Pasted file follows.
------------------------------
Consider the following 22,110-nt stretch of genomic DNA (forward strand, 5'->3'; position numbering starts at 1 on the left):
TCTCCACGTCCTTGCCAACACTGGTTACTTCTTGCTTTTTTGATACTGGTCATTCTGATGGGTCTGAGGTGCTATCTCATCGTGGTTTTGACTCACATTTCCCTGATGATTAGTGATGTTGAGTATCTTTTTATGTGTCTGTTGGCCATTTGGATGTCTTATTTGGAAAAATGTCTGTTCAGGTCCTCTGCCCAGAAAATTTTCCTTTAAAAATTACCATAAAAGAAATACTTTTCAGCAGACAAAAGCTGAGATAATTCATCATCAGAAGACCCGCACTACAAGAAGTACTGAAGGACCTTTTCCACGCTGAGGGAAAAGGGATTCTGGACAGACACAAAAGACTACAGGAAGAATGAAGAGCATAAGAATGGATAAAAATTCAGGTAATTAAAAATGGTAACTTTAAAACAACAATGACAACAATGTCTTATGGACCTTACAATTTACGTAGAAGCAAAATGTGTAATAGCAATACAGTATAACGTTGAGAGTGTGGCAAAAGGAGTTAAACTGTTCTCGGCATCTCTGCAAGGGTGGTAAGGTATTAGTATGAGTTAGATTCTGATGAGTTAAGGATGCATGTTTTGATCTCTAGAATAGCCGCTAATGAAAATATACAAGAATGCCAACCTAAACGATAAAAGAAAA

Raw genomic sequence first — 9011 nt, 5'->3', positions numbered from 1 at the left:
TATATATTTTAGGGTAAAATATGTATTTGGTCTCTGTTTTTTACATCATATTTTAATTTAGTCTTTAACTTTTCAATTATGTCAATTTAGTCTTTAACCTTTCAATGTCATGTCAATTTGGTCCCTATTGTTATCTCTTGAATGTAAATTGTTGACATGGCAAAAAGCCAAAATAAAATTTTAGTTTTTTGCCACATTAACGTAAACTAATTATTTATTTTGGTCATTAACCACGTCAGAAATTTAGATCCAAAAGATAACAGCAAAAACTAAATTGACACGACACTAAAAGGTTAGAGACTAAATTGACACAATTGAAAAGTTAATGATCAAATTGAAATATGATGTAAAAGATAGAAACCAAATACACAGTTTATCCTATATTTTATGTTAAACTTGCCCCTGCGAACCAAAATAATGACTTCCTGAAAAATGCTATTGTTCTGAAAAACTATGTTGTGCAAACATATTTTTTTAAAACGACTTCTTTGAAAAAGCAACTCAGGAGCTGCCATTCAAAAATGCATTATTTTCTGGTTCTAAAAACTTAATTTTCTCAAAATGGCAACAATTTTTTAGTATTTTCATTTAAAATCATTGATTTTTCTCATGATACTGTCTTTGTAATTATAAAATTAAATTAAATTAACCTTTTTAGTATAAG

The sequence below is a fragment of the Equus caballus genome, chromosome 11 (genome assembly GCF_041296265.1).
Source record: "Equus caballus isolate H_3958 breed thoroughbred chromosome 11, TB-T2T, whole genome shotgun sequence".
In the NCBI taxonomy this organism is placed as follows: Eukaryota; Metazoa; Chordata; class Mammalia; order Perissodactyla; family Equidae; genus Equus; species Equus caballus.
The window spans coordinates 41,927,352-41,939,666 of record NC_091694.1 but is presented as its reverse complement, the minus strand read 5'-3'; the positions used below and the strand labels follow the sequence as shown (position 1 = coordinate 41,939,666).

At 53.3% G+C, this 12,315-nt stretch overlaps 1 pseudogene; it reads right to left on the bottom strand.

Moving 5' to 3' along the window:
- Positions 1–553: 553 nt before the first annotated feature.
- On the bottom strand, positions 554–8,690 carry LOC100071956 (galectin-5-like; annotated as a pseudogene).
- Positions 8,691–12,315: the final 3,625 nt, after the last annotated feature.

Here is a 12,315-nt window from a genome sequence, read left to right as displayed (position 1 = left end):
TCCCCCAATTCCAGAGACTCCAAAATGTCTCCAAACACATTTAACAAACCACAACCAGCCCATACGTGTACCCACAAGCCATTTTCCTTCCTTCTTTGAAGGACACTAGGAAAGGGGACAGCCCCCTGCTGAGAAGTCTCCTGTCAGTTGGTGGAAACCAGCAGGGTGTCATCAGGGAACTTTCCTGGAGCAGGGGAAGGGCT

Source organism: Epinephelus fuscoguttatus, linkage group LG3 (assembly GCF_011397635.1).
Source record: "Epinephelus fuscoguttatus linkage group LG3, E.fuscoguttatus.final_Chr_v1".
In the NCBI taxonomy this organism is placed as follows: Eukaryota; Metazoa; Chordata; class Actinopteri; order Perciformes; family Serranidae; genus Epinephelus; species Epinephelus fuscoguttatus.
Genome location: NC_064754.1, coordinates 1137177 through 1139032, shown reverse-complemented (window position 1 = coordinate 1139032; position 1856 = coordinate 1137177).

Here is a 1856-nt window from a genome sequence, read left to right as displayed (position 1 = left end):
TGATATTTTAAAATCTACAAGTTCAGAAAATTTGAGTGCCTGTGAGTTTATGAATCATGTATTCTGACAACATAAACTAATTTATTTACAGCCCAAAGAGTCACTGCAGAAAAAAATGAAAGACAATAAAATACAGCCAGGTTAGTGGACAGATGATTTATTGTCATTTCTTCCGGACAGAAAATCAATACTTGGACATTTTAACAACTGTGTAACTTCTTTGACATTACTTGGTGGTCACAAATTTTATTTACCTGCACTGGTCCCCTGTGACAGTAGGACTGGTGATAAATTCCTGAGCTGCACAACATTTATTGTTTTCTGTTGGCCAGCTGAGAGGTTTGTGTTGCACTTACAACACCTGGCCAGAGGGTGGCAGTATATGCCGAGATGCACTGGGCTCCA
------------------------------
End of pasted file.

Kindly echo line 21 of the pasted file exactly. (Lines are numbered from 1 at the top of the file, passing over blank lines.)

TGATATTTTAAAATCTACAAGTTCAGAAAATTTGAGTGCCTGTGAGTTTATGAATCATGTATTCTGACAACATAAACTAATTTATTTACAGCCCAAAGAGTCACTGCAGAAAAAAATGAAAGACAATAAAATACAGCCAGGTTAGTGGACAGATGATTTATTGTCATTTCTTCCGGACAGAAAATCAATACTTGGACATTTTAACAACTGTGTAACTTCTTTGACATTACTTGGTGGTCACAAATTTTATTTACCTGCACTGGTCCCCTGTGACAGTAGGACTGGTGATAAATTCCTGAGCTGCACAACATTTATTGTTTTCTGTTGGCCAGCTGAGAGGTTTGTGTTGCACTTACAACACCTGGCCAGAGGGTGGCAGTATATGCCGAGATGCACTGGGCTCCA